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Published July 04, 2010

You say it’s very hard to animate a sexy woman. Why? What techniques or programs did you use to make Mary Magdalene sexy?

Good old fashioned, classical, hand drawn animation like they invented 70 years ago that unfortunately went out of fashion. Today, everything goes into design instead of animation, because you can pitch a cool design easily to get money, rather than explain to insensitive businessmen about the soul of animation and content. Sexy is what feels sexy, not what just looks sexy. Like in real life. And feelings can only be achieved by real character animation. Today it’s like one guy is doing the keyframes and somebody who's much less paid is doing the inbetweens. This keeps the animation cheap and industrial, but less artistic. For typical female moves you have to set different keyframes at differnent parts of the body. For example: the hips have their extreme point at frame 12, but the shoulder at frame 16. That makes it female. Men dont walk like this. Everything would be on frame 12.

But maybe only women can act /animate like women. Furthermore, sexy animation has to move smoothly AND each single drawing has to have a sex appeal, so that each frame can stand on its own as a sexy graphic you could pin up on your wall.

And we use method acting (check it out if you don’t know about it) for all our animation, including the sexy scenes…

How did you create this series in terms of animation techniques? Take us through a step by step of how you made the characters come alive?

You have to flip the papers constantly and switch off your consciousness. Let the character take control. The character becomes so real that he leads the animator, not the other way around. Practically that means that you start very rough to manifest the soul of the characters' movement. Even in this early state of the animation process, every single paper/frame is already in use so you can flip and watch, instead of imagining it mathematically.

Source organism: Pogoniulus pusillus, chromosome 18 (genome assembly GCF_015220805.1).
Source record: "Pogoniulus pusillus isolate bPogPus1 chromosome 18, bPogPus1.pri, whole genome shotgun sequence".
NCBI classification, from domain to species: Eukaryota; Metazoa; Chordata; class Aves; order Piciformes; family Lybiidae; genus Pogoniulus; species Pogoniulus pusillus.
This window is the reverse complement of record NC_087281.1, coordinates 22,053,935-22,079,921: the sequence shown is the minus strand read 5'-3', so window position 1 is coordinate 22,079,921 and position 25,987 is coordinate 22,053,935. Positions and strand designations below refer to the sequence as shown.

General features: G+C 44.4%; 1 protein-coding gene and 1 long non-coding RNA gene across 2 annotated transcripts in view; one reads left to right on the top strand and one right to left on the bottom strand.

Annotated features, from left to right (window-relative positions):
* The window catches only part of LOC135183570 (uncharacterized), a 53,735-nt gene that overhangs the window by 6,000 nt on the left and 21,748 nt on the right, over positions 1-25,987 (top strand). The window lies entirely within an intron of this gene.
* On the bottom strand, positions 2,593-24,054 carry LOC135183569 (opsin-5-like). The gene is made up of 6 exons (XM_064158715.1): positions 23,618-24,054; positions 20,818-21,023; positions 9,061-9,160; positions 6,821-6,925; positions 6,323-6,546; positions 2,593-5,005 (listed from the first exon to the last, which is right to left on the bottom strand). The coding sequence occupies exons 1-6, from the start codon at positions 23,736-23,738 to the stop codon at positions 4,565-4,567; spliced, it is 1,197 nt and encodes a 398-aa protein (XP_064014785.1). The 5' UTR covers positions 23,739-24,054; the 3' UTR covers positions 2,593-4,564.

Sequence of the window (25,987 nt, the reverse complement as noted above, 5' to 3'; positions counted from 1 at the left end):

How long did it take you to make the entire movie?

Three years.

How long would you work on each section?

Book and design went really fast (4 months). For the storyboard we took more time to really work it out well. On our DVD we include, as one of the many extras, the versions of the storyboard, the layout film and the rough animation. You can see there that we stuck pretty much to it. I think we changed about ten frames in the timing when the film was completed. Nothing was animated we did not use.

The rough STB we both did together. Claudia as a former cameraman, did all of the extreme perspectives later and Olaf designed the sets in detail. Layout went rather fast. Volker Krafzel and Randi Pusch did the splendid colour paintings digitally. Animation took a while. Claudia animated 2 seconds each day & Olaf animated 4 seconds each day. Ulf Grenzer animated all the cute characters, such as the little school kids. About 10 more animators animated the sheep, Satan, the Romans, the cock, the three kings, Mary and Joseph etc...

Most of our fifteen cleaners were interns with no artistic education, just talent. We drilled each of them six months until they reached a professionel standard in clean up and they obtained a profound classical education in life drawing (plus a free breakfast each day.) I guess the deal paid off for everyone.

Compositing was in the hands of Markus Wende. As we asked for different outline colours, our interns had to jump in for colouring and the two of us for compositing.

Without our producers Käte and Ulrich Caspar from Distant Dreams, we could not have finished the film. They really kept problems from outside away from us. The worse the problem was, the less we had to do with it. We tried to keep the artistic and technical problems away from them.
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